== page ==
Metra tries to put a price on riders' priorities

  • Some Metra passengers want line extensions, while others would be happy with more train cars.

      Some Metra passengers want line extensions, while others would be happy with more train cars. Joe Lewnard | Staff Photographer, October 2014

Updated 4/22/2015 7:58 PM

With riders seeking improvements on every rail line, Metra board members Wednesday hired consultants to put hard numbers on the ideas on a growing wish list.

Aecom Technical Services of Chicago will be paid $707,227 to conduct a cost-benefit analysis for Metra's strategic plan.


In addition to pricing various projects, consultants will estimate potential ridership and analyze fares, market demand and parking needs.

Chairman Martin Oberman said he frequently meets riders who ask about line extensions, new stations and what happened to the STAR Line, a multibillion rail expansion meant to link O'Hare with the northwest, west and south suburbs.

"What we don't have and haven't had for decades is any kind of an effort to have a systematic cost-benefit analysis," Oberman said. "If we extend the service to this town -- what will it cost? What will ridership be as compared to extending service over there or building another station? "It's impossible to make an intelligent business decision" without data, he added.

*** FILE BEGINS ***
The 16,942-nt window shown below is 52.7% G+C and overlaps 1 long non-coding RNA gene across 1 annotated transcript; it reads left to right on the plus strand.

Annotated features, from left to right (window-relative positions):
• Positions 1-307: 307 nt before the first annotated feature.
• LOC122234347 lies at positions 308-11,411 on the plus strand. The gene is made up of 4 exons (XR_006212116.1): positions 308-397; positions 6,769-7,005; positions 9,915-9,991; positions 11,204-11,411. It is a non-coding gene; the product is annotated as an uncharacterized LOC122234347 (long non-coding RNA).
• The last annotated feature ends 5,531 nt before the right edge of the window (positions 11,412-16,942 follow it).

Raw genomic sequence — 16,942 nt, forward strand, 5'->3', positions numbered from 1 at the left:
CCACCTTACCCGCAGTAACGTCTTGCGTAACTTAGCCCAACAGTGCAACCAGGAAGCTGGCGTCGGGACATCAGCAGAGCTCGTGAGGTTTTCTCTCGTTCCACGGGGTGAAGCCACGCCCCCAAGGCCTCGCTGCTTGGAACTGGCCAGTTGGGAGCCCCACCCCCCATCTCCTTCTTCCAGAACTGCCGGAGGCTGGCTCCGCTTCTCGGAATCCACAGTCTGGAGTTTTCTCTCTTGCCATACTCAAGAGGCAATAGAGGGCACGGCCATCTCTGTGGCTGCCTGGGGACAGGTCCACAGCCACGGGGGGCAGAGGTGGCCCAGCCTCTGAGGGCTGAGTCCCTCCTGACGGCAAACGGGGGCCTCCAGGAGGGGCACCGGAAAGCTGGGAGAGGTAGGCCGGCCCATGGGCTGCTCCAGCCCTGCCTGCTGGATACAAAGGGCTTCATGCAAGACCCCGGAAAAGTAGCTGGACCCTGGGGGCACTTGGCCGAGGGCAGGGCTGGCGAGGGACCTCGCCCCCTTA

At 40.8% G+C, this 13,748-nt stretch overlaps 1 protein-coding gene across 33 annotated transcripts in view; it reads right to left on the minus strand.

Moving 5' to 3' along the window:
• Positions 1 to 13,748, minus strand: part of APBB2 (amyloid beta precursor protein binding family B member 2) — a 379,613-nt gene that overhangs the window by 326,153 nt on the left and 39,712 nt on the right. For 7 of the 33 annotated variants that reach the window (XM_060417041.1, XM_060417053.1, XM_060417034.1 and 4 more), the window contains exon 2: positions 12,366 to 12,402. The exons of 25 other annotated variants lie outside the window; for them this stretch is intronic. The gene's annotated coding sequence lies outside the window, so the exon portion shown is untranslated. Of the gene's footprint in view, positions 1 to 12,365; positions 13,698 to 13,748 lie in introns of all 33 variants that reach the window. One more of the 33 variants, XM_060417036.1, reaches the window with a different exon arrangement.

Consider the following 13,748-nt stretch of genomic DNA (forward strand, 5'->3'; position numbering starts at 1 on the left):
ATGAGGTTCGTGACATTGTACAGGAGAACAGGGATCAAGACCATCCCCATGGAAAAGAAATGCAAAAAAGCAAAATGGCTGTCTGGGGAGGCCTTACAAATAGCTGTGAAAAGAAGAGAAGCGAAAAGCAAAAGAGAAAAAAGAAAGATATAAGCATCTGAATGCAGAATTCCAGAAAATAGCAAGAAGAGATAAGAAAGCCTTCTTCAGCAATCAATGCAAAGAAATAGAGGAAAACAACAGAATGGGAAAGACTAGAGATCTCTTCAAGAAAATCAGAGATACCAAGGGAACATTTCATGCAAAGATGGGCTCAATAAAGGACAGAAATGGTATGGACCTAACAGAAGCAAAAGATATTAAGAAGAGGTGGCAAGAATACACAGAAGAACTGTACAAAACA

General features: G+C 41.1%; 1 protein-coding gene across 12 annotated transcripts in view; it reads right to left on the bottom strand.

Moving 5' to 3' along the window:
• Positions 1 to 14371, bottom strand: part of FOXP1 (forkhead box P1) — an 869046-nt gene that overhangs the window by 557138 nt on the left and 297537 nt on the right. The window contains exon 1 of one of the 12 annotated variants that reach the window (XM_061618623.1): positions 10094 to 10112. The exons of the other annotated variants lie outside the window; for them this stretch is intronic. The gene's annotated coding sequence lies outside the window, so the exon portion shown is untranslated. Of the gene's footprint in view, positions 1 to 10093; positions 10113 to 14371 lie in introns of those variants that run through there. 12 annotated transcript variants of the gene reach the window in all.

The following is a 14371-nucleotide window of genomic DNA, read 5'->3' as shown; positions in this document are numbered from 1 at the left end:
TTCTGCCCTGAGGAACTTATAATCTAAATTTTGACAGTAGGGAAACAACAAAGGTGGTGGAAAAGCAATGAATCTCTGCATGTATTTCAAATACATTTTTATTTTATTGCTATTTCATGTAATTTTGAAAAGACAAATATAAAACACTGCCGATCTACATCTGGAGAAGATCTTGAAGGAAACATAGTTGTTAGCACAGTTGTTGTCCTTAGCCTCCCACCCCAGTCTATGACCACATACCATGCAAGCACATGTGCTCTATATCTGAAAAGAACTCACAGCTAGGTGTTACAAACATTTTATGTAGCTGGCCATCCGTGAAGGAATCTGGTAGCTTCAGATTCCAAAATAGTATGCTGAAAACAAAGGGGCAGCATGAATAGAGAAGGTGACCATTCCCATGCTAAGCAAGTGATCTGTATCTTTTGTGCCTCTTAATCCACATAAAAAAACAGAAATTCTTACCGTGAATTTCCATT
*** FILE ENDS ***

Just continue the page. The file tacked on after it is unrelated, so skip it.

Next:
Metra's official list of projects includes possible expansions on the Union Pacific Northwest, Metra Electric District, Milwaukee District North and Milwaukee District West lines, as well as improvements to the North Central Service, which has no weekend trains.

"All of these are expensive projects we don't have the money for," Oberman said.

The agency raised fares in February to cover increasing operating costs and borrow money to buy new locomotives and train cars.

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But other capital needs, such as adding more train service or extending lines, would cost billions the agency doesn't have.

One project on the back burner for years has been extending the BNSF Line west into Kendall County with stops in Oswego and Yorkville.

Oberman said extensions to Kendall County, which is outside the six-county area that funds transit with a regional sales tax, are "unlikely to happen."

The strategic plan has been years in the making. Metra held 18 public meetings on it in 2012 but the exit of the agency's CEO and chairman in 2013 slowed the effort.

Aecom's fees will be paid with federal grant funding.

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